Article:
A firewall also prompts you in the reverse situation, when a remote application responds to a connection request, such as when you watch a streaming video from CNN or listen to a live broadcast of your favorite radio station. After a few days of prompts, the firewall creates a comprehensive set of rules to describe the typical usage patterns on your SOHO. Because you initiate and supervise these connections, you can easily set up rules that protect connection activity that originates from your SOHO.
Protection from unsolicited connections. The primary strength of a firewall is its ability to protect your systems from two forms of unsolicited connections—outbound connections you don't initiate and unsolicited incoming connections. Examples of outbound connections you don't initiate include Web bugs, viruses, and Trojan horses. If an HTML-based email message or a Web page contains a Web bug, you activate the associated Web bug script when you preview the message or browse the Web page. Web bugs forward information about your computer, OS, browser version, and browser history to, for example, a vendor's Web site, or they email text to an unknown destination without your knowledge—a new technique for surreptitiously collecting private information. A virus or Trojan horse on your system can initiate outbound connections to infect or invade other systems.
Most unsolicited inbound connections signal an attempt to snoop or intrude on your system. Examples of such connections include port scanners and Trojan horses, which attempt to invade by hammering on a specific TCP or UDP port number. Most firewall vendors include rules that turn away such attacks, but you might need to extend an existing rule or add a new one to fully cover access to TCP and UDP ports.
Selecting a Personal Firewall Package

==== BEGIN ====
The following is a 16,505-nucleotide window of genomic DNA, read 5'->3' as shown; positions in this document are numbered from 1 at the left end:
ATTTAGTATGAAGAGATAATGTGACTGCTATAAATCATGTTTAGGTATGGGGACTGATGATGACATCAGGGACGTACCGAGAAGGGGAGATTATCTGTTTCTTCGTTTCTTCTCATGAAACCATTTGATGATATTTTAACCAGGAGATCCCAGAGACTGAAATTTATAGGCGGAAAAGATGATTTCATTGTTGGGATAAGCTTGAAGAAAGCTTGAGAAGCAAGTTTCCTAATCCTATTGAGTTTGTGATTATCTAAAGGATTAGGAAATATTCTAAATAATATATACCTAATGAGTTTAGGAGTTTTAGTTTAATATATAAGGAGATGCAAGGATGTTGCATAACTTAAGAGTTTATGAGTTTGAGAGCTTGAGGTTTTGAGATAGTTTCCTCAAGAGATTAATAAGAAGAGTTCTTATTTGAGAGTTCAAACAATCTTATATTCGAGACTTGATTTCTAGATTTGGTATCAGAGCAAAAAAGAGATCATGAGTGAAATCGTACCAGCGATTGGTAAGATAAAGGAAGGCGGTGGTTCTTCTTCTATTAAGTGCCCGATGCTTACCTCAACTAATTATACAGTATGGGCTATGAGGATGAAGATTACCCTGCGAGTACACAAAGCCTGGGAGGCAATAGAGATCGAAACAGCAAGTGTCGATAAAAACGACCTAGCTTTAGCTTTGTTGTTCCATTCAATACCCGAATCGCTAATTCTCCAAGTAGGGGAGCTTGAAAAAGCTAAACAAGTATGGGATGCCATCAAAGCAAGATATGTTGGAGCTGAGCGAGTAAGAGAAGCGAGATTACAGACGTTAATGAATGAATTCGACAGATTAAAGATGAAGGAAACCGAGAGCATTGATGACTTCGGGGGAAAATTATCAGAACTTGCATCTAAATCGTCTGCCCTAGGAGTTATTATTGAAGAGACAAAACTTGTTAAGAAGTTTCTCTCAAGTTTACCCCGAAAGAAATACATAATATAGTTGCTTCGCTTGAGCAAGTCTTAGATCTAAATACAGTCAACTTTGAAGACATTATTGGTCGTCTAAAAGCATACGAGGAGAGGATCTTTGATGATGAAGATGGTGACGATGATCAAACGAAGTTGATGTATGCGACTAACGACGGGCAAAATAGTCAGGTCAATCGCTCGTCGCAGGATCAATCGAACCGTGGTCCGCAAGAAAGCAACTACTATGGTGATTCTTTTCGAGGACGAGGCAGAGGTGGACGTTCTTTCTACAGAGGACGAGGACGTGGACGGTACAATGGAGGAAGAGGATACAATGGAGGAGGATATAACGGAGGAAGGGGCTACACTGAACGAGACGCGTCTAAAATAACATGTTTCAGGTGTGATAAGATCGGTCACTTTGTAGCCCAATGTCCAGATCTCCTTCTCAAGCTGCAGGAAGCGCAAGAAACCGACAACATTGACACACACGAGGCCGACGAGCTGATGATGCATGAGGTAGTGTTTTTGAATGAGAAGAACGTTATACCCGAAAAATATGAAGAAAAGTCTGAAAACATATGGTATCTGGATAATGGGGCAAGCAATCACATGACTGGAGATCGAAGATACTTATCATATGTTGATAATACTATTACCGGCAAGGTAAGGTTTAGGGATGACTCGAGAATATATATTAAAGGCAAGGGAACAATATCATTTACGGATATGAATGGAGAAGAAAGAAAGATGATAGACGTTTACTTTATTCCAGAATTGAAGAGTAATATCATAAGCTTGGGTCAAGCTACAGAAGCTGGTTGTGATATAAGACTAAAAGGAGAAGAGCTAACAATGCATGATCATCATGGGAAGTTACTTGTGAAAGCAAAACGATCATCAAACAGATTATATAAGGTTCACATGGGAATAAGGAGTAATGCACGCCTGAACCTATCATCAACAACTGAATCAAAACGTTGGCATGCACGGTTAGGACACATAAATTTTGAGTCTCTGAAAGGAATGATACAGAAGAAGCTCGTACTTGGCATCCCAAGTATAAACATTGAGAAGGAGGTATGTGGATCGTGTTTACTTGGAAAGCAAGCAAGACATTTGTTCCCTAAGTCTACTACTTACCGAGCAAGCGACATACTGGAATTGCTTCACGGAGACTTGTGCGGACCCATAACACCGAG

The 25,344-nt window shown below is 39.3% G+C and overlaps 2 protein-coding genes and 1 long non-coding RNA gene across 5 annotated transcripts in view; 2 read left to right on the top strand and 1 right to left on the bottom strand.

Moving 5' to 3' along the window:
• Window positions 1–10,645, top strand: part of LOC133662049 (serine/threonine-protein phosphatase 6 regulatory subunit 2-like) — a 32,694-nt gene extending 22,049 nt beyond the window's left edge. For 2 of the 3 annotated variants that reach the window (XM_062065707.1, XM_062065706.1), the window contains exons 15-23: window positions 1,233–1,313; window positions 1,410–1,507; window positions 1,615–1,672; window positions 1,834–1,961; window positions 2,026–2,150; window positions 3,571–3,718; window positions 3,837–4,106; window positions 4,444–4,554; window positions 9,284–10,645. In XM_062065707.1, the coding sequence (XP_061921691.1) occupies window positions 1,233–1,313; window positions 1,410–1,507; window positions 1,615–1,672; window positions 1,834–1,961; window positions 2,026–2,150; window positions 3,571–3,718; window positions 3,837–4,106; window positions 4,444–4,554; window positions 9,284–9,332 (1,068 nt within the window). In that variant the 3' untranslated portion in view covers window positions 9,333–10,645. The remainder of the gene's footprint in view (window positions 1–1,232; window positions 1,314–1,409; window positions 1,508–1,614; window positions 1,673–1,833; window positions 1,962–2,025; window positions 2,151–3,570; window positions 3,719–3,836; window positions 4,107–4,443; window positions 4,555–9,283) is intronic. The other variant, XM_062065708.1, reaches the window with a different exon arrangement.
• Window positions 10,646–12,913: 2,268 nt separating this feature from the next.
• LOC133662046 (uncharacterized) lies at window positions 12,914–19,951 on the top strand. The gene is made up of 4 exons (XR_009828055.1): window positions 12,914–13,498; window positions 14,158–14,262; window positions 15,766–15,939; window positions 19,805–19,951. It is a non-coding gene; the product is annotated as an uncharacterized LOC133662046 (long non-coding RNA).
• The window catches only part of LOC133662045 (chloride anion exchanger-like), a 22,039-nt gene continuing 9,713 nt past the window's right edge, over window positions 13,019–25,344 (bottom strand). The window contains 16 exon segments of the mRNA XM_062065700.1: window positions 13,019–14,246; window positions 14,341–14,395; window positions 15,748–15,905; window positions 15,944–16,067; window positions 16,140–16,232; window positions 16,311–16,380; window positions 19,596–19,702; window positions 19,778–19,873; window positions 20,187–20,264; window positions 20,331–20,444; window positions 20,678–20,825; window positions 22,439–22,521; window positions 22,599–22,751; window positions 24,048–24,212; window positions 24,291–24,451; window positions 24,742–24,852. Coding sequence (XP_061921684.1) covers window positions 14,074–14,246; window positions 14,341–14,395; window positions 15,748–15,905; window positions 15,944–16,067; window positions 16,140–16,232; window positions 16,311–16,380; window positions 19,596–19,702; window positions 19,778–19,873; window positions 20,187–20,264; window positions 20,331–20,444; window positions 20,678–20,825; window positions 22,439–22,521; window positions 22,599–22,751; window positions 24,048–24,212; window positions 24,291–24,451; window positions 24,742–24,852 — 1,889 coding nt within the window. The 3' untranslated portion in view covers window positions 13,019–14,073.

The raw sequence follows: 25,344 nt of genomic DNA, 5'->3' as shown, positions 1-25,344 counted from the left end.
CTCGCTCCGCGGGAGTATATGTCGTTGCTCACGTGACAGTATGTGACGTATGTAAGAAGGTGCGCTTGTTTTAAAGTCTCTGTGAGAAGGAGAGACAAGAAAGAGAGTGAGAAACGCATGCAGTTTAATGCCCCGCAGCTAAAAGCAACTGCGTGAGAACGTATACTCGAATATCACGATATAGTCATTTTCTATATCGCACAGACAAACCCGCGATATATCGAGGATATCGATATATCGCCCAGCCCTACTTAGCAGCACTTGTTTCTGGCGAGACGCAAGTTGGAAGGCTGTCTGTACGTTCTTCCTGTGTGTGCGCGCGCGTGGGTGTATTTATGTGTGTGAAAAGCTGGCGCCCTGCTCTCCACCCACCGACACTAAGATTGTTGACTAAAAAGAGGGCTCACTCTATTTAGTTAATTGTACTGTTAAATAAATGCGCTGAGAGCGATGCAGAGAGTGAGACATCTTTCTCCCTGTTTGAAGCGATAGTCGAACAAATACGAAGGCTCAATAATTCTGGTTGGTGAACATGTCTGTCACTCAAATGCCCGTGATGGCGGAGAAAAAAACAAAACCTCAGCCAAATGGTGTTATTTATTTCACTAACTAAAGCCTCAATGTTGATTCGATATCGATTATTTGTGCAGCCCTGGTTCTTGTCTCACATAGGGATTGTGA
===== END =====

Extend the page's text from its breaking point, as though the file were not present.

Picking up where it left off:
Consider three evaluation criteria when you select a personal firewall: the ability to disable automatic rule creation—which I call "learn mode"—the ease with which you can monitor and evaluate intrusion attempts, and the ability to define custom rules.
Learn mode. If you want to understand exactly how a firewall works, select a product that lets you disable automatic rule creation. When you disable automatic rule creation, you must interact with the firewall every time you initiate an outbound connection as well as when your system detects an unsolicited inbound connection. You can permit or deny the connection based on the requesting (i.e., source) application or service, the port the service requests, the source system's TCP/IP address, the destination service, the destination port, and the destination TCP/IP address.
If you're prepared to sit through several days of learn mode, you'll find the continuous firewall prompts a great teaching tool. Whenever you start an application for the first time, the firewall prompts you to permit or deny the connection. To respond correctly, you must figure out which application caused the prompt and what it's trying to do. In the process, you learn to associate a protocol with a specific service or application, a specific port number, and an Internet destination address.